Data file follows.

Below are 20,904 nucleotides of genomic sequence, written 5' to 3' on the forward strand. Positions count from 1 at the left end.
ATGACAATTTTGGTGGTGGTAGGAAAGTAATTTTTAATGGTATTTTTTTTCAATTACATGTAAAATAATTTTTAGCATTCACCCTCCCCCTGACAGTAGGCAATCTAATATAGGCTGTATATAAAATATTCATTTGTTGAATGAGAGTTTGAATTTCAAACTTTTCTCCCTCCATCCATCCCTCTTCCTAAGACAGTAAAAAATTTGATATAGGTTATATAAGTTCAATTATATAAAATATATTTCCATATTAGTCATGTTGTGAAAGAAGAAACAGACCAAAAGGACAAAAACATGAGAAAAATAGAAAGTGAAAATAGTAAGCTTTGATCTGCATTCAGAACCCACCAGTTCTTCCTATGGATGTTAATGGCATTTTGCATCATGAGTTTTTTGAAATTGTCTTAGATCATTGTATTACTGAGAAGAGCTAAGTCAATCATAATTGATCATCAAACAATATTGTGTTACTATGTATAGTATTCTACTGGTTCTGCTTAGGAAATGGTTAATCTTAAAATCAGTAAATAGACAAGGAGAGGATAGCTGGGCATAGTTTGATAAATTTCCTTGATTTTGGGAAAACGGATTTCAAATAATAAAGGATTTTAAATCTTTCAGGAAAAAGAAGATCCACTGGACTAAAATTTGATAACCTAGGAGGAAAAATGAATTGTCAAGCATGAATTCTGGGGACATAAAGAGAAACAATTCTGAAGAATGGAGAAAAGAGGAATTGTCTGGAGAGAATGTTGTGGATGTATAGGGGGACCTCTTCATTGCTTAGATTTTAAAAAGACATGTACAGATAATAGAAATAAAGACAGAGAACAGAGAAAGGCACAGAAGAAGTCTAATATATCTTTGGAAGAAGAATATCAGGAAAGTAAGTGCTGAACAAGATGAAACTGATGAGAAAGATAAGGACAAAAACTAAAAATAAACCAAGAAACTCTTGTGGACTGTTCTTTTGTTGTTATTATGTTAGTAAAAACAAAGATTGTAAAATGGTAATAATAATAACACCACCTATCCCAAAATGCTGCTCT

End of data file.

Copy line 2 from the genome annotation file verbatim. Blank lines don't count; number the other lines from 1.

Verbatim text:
ATGACAATTTTGGTGGTGGTAGGAAAGTAATTTTTAATGGTATTTTTTTTCAATTACATGTAAAATAATTTTTAGCATTCACCCTCCCCCTGACAGTAGGCAATCTAATATAGGCTGTATATAAAATATTCATTTGTTGAATGAGAGTTTGAATTTCAAACTTTTCTCCCTCCATCCATCCCTCTTCCTAAGACAGTAAAAAATTTGATATAGGTTATATAAGTTCAATTATATAAAATATATTTCCATATTAGTCATGTTGTGAAAGAAGAAACAGACCAAAAGGACAAAAACATGAGAAAAATAGAAAGTGAAAATAGTAAGCTTTGATCTGCATTCAGAACCCACCAGTTCTTCCTATGGATGTTAATGGCATTTTGCATCATGAGTTTTTTGAAATTGTCTTAGATCATTGTATTACTGAGAAGAGCTAAGTCAATCATAATTGATCATCAAACAATATTGTGTTACTATGTATAGTATTCTACTGGTTCTGCTTAGGAAATGGTTAATCTTAAAATCAGTAAATAGACAAGGAGAGGATAGCTGGGCATAGTTTGATAAATTTCCTTGATTTTGGGAAAACGGATTTCAAATAATAAAGGATTTTAAATCTTTCAGGAAAAAGAAGATCCACTGGACTAAAATTTGATAACCTAGGAGGAAAAATGAATTGTCAAGCATGAATTCTGGGGACATAAAGAGAAACAATTCTGAAGAATGGAGAAAAGAGGAATTGTCTGGAGAGAATGTTGTGGATGTATAGGGGGACCTCTTCATTGCTTAGATTTTAAAAAGACATGTACAGATAATAGAAATAAAGACAGAGAACAGAGAAAGGCACAGAAGAAGTCTAATATATCTTTGGAAGAAGAATATCAGGAAAGTAAGTGCTGAACAAGATGAAACTGATGAGAAAGATAAGGACAAAAACTAAAAATAAACCAAGAAACTCTTGTGGACTGTTCTTTTGTTGTTATTATGTTAGTAAAAACAAAGATTGTAAAATGGTAATAATAATAACACCACCTATCCCAAAATGCTGCTCT